Generalized-quantifier (GQ) traces have featured prominently in the literature on reconstruction because they are able to achieve reconstructed scope without invoking syntactic reconstruction. For illustration, let us first get acquainted with how many–questions, which will be used throughout this article to probe the scope of wh-moved elements. What is crucial about how many–questions is that in addition to its wh-meaning, how many carries its own existential quantification, which can vary in scope (Kroch 1989, Cinque 1990, Cresti 1995, Rullmann 1995, Frampton 1999). For example, imagine that you are helping to organize a potluck. In this context, there are two ways to interpret the question in (3).3 The first reading assumes that there is a certain set of people who should bring dessert and asks how many such people there are. This reading is appropriate if, say, you know that some of the people make tasty desserts and want them assigned to that task. On this reading, how many takes (wide) scope over should, and so the people being asked about are constant across the modal alternatives (3a); this is the surface-scope reading. The second reading assumes that a particular number of people should bring dessert without having any specific people in mind. This reading is appropriate if, say, you are concerned with there being enough dessert, but not necessarily with who brings it. On this reading, how many takes (narrow) scope below should, and so the people being asked about may vary across the modal alternatives (3b); this is the reconstructed-scope reading.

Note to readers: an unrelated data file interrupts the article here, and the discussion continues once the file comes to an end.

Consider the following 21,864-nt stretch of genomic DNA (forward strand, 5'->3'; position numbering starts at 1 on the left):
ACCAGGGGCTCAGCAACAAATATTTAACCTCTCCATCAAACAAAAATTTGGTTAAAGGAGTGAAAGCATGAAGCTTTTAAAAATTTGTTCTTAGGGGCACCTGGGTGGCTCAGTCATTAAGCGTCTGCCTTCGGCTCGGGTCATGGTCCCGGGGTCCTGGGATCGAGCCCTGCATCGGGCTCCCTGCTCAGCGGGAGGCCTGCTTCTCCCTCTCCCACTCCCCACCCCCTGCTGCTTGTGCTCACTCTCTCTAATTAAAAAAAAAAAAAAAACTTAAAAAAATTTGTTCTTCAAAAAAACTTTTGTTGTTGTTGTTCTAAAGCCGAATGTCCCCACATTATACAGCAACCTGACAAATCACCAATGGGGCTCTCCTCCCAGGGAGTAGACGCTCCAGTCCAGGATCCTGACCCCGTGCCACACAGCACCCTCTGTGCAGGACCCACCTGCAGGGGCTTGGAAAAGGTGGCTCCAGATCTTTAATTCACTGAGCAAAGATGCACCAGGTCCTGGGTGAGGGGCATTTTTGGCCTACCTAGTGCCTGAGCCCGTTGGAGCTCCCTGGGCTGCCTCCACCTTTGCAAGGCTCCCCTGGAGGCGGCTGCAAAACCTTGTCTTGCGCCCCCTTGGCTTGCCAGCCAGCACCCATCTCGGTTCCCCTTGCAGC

(3)

The standard analysis of (3) is that the surface-scope reading corresponds to an entity trace and the reconstructed-scope reading corresponds to syntactic reconstruction—the wh-semantics, whatever they may be, holding constant.4 Thus, the scope relations are isomorphic to the c-command relations at LF. Cresti (1995) and Rullmann (1995) argue, however, that if traces were permitted to be the semantic type of GQs (e, t, t), then modulating between entity and GQ traces would also be able to produce the two interpretations of (3). Under their proposal, both readings of (3) thus correspond to trace representations. Simplified derivations (not representing intensionality or the full question meaning) with entity and GQ traces are given in (6) and (7), respectively, assuming the common pieces in (4). Following Heim and Kratzer (1998), I assume (a) the semantic-composition rules for movement in (5), where g is the variable assignment function, and (b) that the λ-operator binding the trace is syntactically represented as a copied index, as in (4a). Note that for ease of exposition, I will represent traces as simplex variables until section 5, and the copied index will often be represented directly as a typed λ-operator, as in (8).

(4)

  • a.

    LF: [hown many people] [1 [should [t1 bring dessert]]]

  • b.

    hown many people = λPe,t . ∃x[#x = n ∧ *PEOPLE(x) ∧ P(x)]